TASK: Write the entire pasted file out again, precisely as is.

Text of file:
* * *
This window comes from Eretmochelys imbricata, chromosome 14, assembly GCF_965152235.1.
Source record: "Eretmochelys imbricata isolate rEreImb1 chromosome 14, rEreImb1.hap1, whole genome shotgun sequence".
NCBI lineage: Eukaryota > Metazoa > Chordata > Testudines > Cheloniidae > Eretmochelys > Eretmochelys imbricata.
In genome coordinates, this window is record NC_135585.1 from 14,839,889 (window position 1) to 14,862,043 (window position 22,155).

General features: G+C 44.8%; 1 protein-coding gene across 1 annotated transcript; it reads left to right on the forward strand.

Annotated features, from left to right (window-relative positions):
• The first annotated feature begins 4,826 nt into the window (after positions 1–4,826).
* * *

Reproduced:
This window comes from Eretmochelys imbricata, chromosome 14, assembly GCF_965152235.1.
Source record: "Eretmochelys imbricata isolate rEreImb1 chromosome 14, rEreImb1.hap1, whole genome shotgun sequence".
NCBI lineage: Eukaryota > Metazoa > Chordata > Testudines > Cheloniidae > Eretmochelys > Eretmochelys imbricata.
In genome coordinates, this window is record NC_135585.1 from 14,839,889 (window position 1) to 14,862,043 (window position 22,155).

General features: G+C 44.8%; 1 protein-coding gene across 1 annotated transcript; it reads left to right on the forward strand.

Annotated features, from left to right (window-relative positions):
• The first annotated feature begins 4,826 nt into the window (after positions 1–4,826).